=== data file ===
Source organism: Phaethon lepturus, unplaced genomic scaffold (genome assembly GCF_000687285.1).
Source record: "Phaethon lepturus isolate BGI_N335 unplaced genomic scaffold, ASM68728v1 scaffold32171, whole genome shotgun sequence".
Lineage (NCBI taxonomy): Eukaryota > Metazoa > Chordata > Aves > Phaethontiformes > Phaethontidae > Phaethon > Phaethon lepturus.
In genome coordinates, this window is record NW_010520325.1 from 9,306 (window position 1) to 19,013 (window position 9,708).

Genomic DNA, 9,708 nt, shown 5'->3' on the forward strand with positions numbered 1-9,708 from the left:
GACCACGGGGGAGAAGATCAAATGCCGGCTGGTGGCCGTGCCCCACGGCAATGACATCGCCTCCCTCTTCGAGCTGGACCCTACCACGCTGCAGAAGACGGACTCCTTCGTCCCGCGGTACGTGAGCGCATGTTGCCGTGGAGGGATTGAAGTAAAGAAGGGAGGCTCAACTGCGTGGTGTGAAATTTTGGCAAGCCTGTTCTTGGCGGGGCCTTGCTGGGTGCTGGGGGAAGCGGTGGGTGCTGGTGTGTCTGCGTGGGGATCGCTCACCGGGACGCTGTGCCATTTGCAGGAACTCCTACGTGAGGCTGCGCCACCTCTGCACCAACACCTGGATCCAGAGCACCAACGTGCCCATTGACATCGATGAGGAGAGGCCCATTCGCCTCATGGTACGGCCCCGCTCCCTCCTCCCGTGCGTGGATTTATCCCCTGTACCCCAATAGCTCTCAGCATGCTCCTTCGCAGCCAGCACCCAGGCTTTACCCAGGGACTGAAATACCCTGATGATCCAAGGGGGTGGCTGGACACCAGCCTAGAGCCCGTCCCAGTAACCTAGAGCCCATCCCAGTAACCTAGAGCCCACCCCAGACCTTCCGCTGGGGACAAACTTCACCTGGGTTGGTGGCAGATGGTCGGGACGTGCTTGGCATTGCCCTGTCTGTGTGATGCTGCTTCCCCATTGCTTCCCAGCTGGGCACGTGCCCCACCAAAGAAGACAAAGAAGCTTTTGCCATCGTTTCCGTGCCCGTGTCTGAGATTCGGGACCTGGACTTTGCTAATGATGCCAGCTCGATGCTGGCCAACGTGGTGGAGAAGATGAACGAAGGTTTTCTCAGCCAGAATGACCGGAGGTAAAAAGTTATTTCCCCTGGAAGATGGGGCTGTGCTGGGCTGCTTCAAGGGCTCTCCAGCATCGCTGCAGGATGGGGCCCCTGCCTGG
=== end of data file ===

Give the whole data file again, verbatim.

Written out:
Source organism: Phaethon lepturus, unplaced genomic scaffold (genome assembly GCF_000687285.1).
Source record: "Phaethon lepturus isolate BGI_N335 unplaced genomic scaffold, ASM68728v1 scaffold32171, whole genome shotgun sequence".
Lineage (NCBI taxonomy): Eukaryota > Metazoa > Chordata > Aves > Phaethontiformes > Phaethontidae > Phaethon > Phaethon lepturus.
In genome coordinates, this window is record NW_010520325.1 from 9,306 (window position 1) to 19,013 (window position 9,708).

Genomic DNA, 9,708 nt, shown 5'->3' on the forward strand with positions numbered 1-9,708 from the left:
GACCACGGGGGAGAAGATCAAATGCCGGCTGGTGGCCGTGCCCCACGGCAATGACATCGCCTCCCTCTTCGAGCTGGACCCTACCACGCTGCAGAAGACGGACTCCTTCGTCCCGCGGTACGTGAGCGCATGTTGCCGTGGAGGGATTGAAGTAAAGAAGGGAGGCTCAACTGCGTGGTGTGAAATTTTGGCAAGCCTGTTCTTGGCGGGGCCTTGCTGGGTGCTGGGGGAAGCGGTGGGTGCTGGTGTGTCTGCGTGGGGATCGCTCACCGGGACGCTGTGCCATTTGCAGGAACTCCTACGTGAGGCTGCGCCACCTCTGCACCAACACCTGGATCCAGAGCACCAACGTGCCCATTGACATCGATGAGGAGAGGCCCATTCGCCTCATGGTACGGCCCCGCTCCCTCCTCCCGTGCGTGGATTTATCCCCTGTACCCCAATAGCTCTCAGCATGCTCCTTCGCAGCCAGCACCCAGGCTTTACCCAGGGACTGAAATACCCTGATGATCCAAGGGGGTGGCTGGACACCAGCCTAGAGCCCGTCCCAGTAACCTAGAGCCCATCCCAGTAACCTAGAGCCCACCCCAGACCTTCCGCTGGGGACAAACTTCACCTGGGTTGGTGGCAGATGGTCGGGACGTGCTTGGCATTGCCCTGTCTGTGTGATGCTGCTTCCCCATTGCTTCCCAGCTGGGCACGTGCCCCACCAAAGAAGACAAAGAAGCTTTTGCCATCGTTTCCGTGCCCGTGTCTGAGATTCGGGACCTGGACTTTGCTAATGATGCCAGCTCGATGCTGGCCAACGTGGTGGAGAAGATGAACGAAGGTTTTCTCAGCCAGAATGACCGGAGGTAAAAAGTTATTTCCCCTGGAAGATGGGGCTGTGCTGGGCTGCTTCAAGGGCTCTCCAGCATCGCTGCAGGATGGGGCCCCTGCCTGG